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“A Conversation with Ellen Oh” event at Simmons University

Photo: Elissa Gershowitz.

Earlier this week, Cindy and I attended a talk at Simmons University by author and anthologist Ellen Oh, cofounder, president, and CEO of We Need Diverse Books. She started her presentation with some of the reasons why We Need Diverse Books, both broad (statistics about POC representation and lack thereof; how exposing all children to books about  a wide range of identities and experiences encourages empathy, a key component, she believes, to building a better tomorrow) and personal (her childhood harassment for being Asian American; difficulties her family members have faced, which helped broaden WNDB’s definition of diversity).

Photos: Cindy Ritter.

Hearing her relate the history of WNDB’s founding and the events leading up to it put into perspective how much has happened in such a short time: I have clear memories of reading the landmark 2014 New York Times articles by Walter Dean Myers and Christopher Myers while I was working on the floor of Brookline Booksmith (I promise I finished that morning’s opening tasks first!) and of teaching myself Hootsuite to join the initial #WeNeedDiverseBooks social media campaign. In the five years since, Ellen said, WNDB has initiated internship grants and unpublished author grants that have kick-started careers (ever heard of, oh, Angie Thomas?), the Walter Awards, the creation of three anthologies, and more.

Questions from the group ranged from how to diversify classroom libraries to how to have a conversation with someone with a bigoted perspective to who has the right to tell whose stories. Ellen’s take on that last one: your background should not necessarily prevent you from writing stories about identities not your own, but if you feel compelled to write about another group’s experiences, ask yourself why, and if you do, be sure you’ve really done your research. She particularly discourages authors from writing about another group’s pain.

If some of this sounds heavy, that’s because the need for authentic and respectful representation of diverse identities is serious — but Ellen was frequently funny and always candid, making for an engaging discussion. She urged the audience to spread the word about WNDB’s mission and commit to working for change, and I encourage you take up that mantle as well.

Shoshana Flax About Shoshana Flax

Shoshana Flax, assistant editor for The Horn Book, Inc., is a former bookseller and holds an MFA in Writing for Children from Simmons College. She is a member of the Sydney Taylor Book Award committee.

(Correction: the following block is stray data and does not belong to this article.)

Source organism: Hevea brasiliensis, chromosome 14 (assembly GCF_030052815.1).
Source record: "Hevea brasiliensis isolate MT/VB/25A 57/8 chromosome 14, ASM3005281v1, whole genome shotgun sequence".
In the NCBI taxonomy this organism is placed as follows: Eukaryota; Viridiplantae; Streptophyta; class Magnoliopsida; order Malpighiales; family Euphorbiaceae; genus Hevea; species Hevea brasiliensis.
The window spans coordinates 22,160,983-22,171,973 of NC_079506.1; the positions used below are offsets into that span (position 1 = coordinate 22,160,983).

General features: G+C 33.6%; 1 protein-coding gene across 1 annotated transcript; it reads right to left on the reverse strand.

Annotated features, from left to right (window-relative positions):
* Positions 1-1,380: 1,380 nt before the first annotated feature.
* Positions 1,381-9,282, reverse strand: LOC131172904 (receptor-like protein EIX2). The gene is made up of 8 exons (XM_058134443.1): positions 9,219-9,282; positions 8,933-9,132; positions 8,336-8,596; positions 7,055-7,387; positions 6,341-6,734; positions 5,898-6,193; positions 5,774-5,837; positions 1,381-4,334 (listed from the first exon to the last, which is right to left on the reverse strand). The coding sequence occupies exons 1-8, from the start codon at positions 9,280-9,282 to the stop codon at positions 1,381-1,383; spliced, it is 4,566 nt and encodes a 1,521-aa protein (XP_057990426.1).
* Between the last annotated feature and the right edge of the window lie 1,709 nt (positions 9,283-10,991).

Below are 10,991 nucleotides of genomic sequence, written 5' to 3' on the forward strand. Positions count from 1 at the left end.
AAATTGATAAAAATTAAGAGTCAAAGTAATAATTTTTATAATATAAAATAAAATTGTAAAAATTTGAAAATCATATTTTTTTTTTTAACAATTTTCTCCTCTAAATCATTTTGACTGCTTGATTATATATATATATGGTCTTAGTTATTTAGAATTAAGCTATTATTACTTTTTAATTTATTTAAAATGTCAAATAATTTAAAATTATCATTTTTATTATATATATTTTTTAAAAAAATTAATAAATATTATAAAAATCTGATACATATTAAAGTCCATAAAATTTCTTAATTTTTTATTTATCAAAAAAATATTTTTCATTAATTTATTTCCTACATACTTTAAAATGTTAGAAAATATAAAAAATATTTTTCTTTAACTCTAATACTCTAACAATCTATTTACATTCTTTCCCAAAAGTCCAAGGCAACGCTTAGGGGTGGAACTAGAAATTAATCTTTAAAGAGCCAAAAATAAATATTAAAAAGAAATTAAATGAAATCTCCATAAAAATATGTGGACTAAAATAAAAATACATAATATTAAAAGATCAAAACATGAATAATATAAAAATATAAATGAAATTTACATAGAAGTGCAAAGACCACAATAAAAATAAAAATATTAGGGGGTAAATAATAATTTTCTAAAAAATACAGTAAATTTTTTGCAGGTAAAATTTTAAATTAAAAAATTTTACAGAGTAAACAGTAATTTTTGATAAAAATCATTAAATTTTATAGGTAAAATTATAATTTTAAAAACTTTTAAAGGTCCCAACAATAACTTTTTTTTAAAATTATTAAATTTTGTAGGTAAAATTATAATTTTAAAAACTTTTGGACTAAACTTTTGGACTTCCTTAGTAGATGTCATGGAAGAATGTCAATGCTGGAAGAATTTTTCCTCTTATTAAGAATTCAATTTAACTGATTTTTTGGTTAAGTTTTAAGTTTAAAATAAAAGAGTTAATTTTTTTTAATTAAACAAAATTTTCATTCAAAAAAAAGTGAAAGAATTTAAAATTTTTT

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Comments

  1. I respect WNDB, and I agree that authors need to research their work carefully, although I think that is true regardless of whether their subjects share certain characteristics with them or not.. However, I strongly object to the idea that Ellen Oh, or anyone, has the right to “particularly discourage(s) authors from writing about another group’s pain.” No one has the authority to discourage anyone from choosing the topic for a book or any other creative project! If the result seems bad or inadequate, than you have the absolute right to criticize it, including from the perspective of having misrepresented people or events in the book. If we were to apply this criterion of identity, then we could not read a very large percentage of the greatest works of literature. Furthermore, what does it mean to apply the term “group?” Is it race, religion, ethnicity, sexual orientation, political ideology, gender? Adam Gidwitz is Jewish. Does that mean he has a special right to portray the Jewish characters in The Inquisitor’s Tale, but not the Christian and Muslim ones? In fact, as a 21st century Jewish American, does he really have greater access to the experience of a Jew living in the Middle Ages than a non-Jewish author would? To me, this way of thinking is completely antithetical to the purpose and meaning of literature and of creativity.
    One of the best books I read last year was Jonathan Auxier’s Sweep: The Story of a Girl and Her Monster. The author conveys tremendous empathy for characters who are outside of his “group:” girls, women, Jews, economically marginalized and oppressed children. I really hope that readers will consider what it means to set limits this way, and to punish authors or prospective authors who dare to transgress them.

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